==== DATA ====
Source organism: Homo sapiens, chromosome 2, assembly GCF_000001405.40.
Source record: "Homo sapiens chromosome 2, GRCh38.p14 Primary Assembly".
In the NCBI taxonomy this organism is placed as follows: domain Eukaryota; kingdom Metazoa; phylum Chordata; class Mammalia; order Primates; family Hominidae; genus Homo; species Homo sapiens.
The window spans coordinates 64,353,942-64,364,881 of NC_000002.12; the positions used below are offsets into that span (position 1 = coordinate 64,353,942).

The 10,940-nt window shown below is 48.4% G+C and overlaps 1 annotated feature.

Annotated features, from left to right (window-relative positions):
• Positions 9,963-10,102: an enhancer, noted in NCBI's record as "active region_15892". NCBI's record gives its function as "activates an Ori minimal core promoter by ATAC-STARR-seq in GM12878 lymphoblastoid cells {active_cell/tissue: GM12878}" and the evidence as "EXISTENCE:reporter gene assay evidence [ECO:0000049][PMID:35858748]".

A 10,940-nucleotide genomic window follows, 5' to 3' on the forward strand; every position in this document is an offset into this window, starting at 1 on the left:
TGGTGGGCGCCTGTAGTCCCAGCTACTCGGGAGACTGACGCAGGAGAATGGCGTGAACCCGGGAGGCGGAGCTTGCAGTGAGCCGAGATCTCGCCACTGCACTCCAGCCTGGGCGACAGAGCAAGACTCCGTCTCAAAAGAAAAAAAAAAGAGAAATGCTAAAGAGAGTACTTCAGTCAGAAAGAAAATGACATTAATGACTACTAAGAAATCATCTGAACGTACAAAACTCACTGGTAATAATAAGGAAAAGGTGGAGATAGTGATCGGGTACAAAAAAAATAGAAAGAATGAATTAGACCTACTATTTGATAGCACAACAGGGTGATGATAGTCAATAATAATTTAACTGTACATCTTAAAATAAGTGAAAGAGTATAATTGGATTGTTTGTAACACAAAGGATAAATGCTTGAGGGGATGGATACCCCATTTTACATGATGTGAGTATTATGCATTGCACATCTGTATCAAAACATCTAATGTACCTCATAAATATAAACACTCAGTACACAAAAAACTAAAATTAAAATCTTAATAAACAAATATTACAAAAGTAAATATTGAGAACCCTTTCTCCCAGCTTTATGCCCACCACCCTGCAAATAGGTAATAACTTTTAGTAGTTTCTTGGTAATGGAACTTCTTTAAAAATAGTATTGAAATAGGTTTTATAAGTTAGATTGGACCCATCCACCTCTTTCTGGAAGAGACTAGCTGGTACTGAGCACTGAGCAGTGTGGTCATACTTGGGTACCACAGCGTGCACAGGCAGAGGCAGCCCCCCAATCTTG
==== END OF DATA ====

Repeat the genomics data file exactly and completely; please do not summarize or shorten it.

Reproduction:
Source organism: Homo sapiens, chromosome 2, assembly GCF_000001405.40.
Source record: "Homo sapiens chromosome 2, GRCh38.p14 Primary Assembly".
In the NCBI taxonomy this organism is placed as follows: domain Eukaryota; kingdom Metazoa; phylum Chordata; class Mammalia; order Primates; family Hominidae; genus Homo; species Homo sapiens.
The window spans coordinates 64,353,942-64,364,881 of NC_000002.12; the positions used below are offsets into that span (position 1 = coordinate 64,353,942).

The 10,940-nt window shown below is 48.4% G+C and overlaps 1 annotated feature.

Annotated features, from left to right (window-relative positions):
• Positions 9,963-10,102: an enhancer, noted in NCBI's record as "active region_15892". NCBI's record gives its function as "activates an Ori minimal core promoter by ATAC-STARR-seq in GM12878 lymphoblastoid cells {active_cell/tissue: GM12878}" and the evidence as "EXISTENCE:reporter gene assay evidence [ECO:0000049][PMID:35858748]".

A 10,940-nucleotide genomic window follows, 5' to 3' on the forward strand; every position in this document is an offset into this window, starting at 1 on the left:
TGGTGGGCGCCTGTAGTCCCAGCTACTCGGGAGACTGACGCAGGAGAATGGCGTGAACCCGGGAGGCGGAGCTTGCAGTGAGCCGAGATCTCGCCACTGCACTCCAGCCTGGGCGACAGAGCAAGACTCCGTCTCAAAAGAAAAAAAAAAGAGAAATGCTAAAGAGAGTACTTCAGTCAGAAAGAAAATGACATTAATGACTACTAAGAAATCATCTGAACGTACAAAACTCACTGGTAATAATAAGGAAAAGGTGGAGATAGTGATCGGGTACAAAAAAAATAGAAAGAATGAATTAGACCTACTATTTGATAGCACAACAGGGTGATGATAGTCAATAATAATTTAACTGTACATCTTAAAATAAGTGAAAGAGTATAATTGGATTGTTTGTAACACAAAGGATAAATGCTTGAGGGGATGGATACCCCATTTTACATGATGTGAGTATTATGCATTGCACATCTGTATCAAAACATCTAATGTACCTCATAAATATAAACACTCAGTACACAAAAAACTAAAATTAAAATCTTAATAAACAAATATTACAAAAGTAAATATTGAGAACCCTTTCTCCCAGCTTTATGCCCACCACCCTGCAAATAGGTAATAACTTTTAGTAGTTTCTTGGTAATGGAACTTCTTTAAAAATAGTATTGAAATAGGTTTTATAAGTTAGATTGGACCCATCCACCTCTTTCTGGAAGAGACTAGCTGGTACTGAGCACTGAGCAGTGTGGTCATACTTGGGTACCACAGCGTGCACAGGCAGAGGCAGCCCCCCAATCTTG